In an analysis reported in JAMA Network Open, Zhu et al found that immune checkpoint inhibitor treatment did not appear to be associated with long-term survival in patients with metastatic urothelial cancer.
The analysis included data from six trials of pembrolizumab, avelumab, and nivolumab in the first-line, maintenance, and salvage settings for metastatic urothelial cancer; only U.S. Food and Drug Administration–approved treatments were included in the analysis. Of the trials, two were in first-line treatment (n = 1,021); one was in first-line maintenance (n = 344), and three were in salvage treatment (n = 782).
Follow-up in the trials ranged from a median of ≥ 19 months to a minimum of 33.7 months. In analyses of overall survival and progression-free survival, the numbers of patients at risk declined sharply over time in each of the trials.
In the two trials in the first-line setting, median overall survival was 17.0 months (95% confidence interval = 14.5–19.5 months) with pembrolizumab plus chemotherapy and 15.6 months (95% CI = 12.1–17.9 months) with pembrolizumab alone in KEYNOTE-361, and 11.3 months (95% CI = 9.7–13.1 months) with pembrolizumab in KEYNOTE-052. Median progression-free survival was 8.3 months with pembrolizumab plus chemotherapy in KEYNOTE-361 and 2.2 months with pembrolizumab in KEYNOTE-052.
In the one trial in the maintenance setting (JAVELIN Bladder 100), median overall survival and progression-free survival were 21.4 months (95% CI = 18.9–26.1) and 3.7 months with avelumab. In the three trials in the salvage setting, median overall survival and progression-free survival were: 10.1 months (95% CI = 8.0–12.3 months) and 2.1 months with pembrolizumab in KEYNOTE-045; 8.6 months (95% CI = 6.1–11.3 months) and 1.9 months with nivolumab in CheckMate 275; and 7.0 months (95% CI = 5.9–8.5 months) and 1.6 months with avelumab in the JAVELIN Solid Tumor trial.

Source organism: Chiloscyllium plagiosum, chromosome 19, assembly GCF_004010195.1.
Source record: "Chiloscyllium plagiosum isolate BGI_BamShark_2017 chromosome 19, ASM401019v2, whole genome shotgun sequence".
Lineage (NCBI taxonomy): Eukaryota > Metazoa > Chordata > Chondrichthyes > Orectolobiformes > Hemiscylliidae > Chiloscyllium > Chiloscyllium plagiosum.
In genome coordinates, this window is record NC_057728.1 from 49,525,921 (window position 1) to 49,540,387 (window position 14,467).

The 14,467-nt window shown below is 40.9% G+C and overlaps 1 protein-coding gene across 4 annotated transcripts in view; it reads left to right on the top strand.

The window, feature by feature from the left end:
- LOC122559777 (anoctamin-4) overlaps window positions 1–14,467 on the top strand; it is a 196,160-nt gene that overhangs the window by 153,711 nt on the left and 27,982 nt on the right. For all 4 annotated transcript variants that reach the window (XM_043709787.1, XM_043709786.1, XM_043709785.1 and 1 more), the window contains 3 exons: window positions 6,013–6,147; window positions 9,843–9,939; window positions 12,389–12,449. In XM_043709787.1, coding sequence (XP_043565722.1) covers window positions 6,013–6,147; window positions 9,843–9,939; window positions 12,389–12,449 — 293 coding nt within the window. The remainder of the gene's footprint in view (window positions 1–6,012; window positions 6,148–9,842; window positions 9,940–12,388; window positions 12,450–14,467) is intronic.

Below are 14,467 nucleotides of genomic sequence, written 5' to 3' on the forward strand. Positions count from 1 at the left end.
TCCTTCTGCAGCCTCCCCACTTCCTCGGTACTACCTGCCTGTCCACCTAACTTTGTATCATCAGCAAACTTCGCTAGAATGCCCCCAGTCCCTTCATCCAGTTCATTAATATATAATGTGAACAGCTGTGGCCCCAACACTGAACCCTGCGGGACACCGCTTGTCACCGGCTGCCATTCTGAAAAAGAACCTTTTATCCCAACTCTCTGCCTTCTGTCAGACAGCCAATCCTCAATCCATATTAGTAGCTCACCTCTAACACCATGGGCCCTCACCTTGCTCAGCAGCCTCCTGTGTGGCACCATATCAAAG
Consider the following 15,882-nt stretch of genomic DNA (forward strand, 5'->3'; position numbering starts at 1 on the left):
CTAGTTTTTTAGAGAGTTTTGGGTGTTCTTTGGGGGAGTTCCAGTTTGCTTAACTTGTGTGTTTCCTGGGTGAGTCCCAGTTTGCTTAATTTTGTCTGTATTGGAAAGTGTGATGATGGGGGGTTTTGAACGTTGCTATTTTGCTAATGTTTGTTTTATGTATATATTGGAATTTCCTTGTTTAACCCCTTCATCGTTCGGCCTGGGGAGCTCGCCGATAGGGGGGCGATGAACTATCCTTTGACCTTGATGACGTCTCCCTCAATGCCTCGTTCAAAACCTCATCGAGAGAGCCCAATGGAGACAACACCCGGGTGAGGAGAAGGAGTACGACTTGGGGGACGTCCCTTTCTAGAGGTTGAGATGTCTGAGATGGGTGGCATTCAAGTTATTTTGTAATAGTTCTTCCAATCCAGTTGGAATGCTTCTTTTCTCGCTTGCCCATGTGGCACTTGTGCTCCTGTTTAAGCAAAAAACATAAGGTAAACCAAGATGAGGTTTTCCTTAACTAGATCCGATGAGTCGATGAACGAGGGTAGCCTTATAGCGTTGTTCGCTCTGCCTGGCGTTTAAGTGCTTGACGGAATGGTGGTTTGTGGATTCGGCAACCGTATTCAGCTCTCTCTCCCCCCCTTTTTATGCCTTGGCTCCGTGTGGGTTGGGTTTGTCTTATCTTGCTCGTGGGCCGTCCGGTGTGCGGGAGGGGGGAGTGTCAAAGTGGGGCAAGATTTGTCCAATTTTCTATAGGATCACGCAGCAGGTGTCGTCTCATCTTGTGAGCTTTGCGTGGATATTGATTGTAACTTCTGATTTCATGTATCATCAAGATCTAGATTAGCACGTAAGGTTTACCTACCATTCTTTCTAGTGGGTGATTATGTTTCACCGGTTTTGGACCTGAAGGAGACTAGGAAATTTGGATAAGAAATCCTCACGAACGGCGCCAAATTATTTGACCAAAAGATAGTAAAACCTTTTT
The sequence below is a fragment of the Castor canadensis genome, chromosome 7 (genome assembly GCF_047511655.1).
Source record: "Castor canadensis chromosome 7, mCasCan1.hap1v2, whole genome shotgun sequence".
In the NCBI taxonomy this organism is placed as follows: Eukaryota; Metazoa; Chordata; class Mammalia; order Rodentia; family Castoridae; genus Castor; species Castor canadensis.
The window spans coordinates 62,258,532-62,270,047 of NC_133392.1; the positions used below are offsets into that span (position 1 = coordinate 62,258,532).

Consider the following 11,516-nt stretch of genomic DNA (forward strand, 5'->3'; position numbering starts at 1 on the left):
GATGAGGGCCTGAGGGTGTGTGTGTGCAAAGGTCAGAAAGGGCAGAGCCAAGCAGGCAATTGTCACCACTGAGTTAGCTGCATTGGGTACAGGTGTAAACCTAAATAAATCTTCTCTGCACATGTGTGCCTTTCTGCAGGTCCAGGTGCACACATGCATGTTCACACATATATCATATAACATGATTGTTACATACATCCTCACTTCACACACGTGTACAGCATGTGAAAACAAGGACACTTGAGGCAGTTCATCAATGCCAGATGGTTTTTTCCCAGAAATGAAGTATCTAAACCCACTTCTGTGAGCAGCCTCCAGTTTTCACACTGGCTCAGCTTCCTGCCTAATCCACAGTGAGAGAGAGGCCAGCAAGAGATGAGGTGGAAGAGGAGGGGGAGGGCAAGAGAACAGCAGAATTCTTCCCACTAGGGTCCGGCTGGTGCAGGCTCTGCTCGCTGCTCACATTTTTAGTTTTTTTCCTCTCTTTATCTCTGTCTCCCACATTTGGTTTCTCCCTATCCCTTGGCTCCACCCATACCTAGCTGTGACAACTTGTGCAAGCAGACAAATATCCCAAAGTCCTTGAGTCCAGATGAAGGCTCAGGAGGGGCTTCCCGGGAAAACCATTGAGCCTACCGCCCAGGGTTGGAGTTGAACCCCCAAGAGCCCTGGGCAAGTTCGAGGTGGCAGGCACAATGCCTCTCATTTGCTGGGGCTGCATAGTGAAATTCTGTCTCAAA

Among all patients, none with continued follow-up were progression-free or alive at 48 months.
The investigators stated, “The significant decrease of patients at risk within the treatment groups of these trials seems to reflect a lack of durable survival benefit for most patients with metastatic urothelial cancer. Our study is limited by its reliance on published clinical trial data, and the decrease in number at risk likely reflects both a lack of long-term follow-up for later time points and survival. Although a small proportion of patients achieve long-term survival in the real-world setting, it remains difficult to identify such outliers a priori due to lack of robust predictive biomarkers with proven clinical utility. Novel therapeutic combinations (eg, antibody-drug conjugates or targeted therapies with immune checkpoint inhibitors and future biomarkers with clinical utility) may further improve outcomes for this disease. Our findings are hypothesis-generating and need validation.”
Jonathan E. Shoag, MD, of Case Western Reserve University School of Medicine, is the corresponding author for the JAMA Network Open article.
Disclosure: For full disclosures of the study authors, visit jamanetwork.com.The content in this post has not been reviewed by the American Society of Clinical Oncology, Inc. (ASCO®) and does not necessarily reflect the ideas and opinions of ASCO®.